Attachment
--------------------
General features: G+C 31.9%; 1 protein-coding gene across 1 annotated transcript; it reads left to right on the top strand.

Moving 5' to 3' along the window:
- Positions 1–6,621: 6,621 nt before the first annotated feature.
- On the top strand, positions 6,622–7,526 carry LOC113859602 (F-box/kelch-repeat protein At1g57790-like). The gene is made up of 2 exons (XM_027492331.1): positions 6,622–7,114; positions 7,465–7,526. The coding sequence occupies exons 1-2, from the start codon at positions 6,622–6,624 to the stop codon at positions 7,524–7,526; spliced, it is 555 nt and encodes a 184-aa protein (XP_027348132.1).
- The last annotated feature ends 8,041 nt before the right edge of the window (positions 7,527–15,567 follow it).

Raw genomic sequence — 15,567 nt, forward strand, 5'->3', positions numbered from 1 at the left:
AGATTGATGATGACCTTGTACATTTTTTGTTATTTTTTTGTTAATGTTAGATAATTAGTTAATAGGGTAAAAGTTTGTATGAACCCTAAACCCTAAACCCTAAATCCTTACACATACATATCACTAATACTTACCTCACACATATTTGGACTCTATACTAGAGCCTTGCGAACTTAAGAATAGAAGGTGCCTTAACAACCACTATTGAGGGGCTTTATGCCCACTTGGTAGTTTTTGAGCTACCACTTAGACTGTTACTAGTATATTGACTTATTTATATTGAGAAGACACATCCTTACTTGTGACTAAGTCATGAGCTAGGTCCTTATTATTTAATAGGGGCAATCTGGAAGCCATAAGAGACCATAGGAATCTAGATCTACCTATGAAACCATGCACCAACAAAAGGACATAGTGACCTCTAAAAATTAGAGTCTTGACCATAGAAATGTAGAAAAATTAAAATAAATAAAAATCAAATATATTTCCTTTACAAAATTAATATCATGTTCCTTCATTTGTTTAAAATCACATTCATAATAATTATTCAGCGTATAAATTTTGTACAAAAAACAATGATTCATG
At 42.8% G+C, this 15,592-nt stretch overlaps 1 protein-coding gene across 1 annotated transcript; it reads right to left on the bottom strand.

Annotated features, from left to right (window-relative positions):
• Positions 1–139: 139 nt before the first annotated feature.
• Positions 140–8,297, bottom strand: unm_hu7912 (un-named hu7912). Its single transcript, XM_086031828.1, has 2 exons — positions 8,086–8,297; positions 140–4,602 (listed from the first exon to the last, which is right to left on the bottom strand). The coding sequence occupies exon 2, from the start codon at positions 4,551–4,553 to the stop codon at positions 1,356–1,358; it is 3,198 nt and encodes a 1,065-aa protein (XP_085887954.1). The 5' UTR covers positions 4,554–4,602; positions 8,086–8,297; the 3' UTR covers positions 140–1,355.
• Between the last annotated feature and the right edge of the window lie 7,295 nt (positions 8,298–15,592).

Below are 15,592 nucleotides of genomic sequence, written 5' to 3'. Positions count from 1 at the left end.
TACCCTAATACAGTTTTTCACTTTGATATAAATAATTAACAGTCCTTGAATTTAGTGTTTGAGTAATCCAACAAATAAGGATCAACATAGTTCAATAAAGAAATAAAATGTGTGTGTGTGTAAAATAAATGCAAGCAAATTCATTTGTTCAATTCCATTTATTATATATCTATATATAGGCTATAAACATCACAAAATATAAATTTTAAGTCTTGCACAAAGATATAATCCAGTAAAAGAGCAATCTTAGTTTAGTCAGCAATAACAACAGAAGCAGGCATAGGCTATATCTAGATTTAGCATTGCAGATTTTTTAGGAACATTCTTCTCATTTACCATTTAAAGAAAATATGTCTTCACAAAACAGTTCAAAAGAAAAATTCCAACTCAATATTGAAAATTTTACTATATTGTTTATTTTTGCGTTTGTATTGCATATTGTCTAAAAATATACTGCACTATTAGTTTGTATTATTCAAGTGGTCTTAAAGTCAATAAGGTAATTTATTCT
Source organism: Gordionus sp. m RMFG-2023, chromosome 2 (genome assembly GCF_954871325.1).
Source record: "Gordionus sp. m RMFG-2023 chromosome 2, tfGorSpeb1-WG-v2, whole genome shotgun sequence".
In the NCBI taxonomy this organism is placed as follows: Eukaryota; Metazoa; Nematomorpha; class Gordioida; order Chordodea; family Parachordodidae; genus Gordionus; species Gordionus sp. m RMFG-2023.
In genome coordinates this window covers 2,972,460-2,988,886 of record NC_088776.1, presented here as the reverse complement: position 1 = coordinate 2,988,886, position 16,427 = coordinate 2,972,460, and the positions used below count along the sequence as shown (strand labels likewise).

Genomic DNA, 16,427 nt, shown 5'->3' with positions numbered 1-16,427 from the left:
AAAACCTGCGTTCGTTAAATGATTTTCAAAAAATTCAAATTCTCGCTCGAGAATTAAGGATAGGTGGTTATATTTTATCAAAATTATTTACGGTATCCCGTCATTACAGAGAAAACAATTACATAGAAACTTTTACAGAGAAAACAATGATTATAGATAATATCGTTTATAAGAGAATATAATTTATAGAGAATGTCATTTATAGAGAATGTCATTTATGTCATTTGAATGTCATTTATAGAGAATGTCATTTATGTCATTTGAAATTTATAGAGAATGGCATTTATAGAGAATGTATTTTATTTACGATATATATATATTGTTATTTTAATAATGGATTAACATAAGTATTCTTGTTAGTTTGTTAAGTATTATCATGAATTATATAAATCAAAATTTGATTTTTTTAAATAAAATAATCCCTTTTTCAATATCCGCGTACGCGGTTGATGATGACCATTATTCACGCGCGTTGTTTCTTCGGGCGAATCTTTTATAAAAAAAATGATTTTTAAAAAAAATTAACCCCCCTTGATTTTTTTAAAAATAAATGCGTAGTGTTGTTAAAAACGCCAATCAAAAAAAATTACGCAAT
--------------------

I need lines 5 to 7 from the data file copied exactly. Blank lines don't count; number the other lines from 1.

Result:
- The last annotated feature ends 8,041 nt before the right edge of the window (positions 7,527–15,567 follow it).

Raw genomic sequence — 15,567 nt, forward strand, 5'->3', positions numbered from 1 at the left:
AGATTGATGATGACCTTGTACATTTTTTGTTATTTTTTTGTTAATGTTAGATAATTAGTTAATAGGGTAAAAGTTTGTATGAACCCTAAACCCTAAACCCTAAATCCTTACACATACATATCACTAATACTTACCTCACACATATTTGGACTCTATACTAGAGCCTTGCGAACTTAAGAATAGAAGGTGCCTTAACAACCACTATTGAGGGGCTTTATGCCCACTTGGTAGTTTTTGAGCTACCACTTAGACTGTTACTAGTATATTGACTTATTTATATTGAGAAGACACATCCTTACTTGTGACTAAGTCATGAGCTAGGTCCTTATTATTTAATAGGGGCAATCTGGAAGCCATAAGAGACCATAGGAATCTAGATCTACCTATGAAACCATGCACCAACAAAAGGACATAGTGACCTCTAAAAATTAGAGTCTTGACCATAGAAATGTAGAAAAATTAAAATAAATAAAAATCAAATATATTTCCTTTACAAAATTAATATCATGTTCCTTCATTTGTTTAAAATCACATTCATAATAATTATTCAGCGTATAAATTTTGTACAAAAAACAATGATTCATG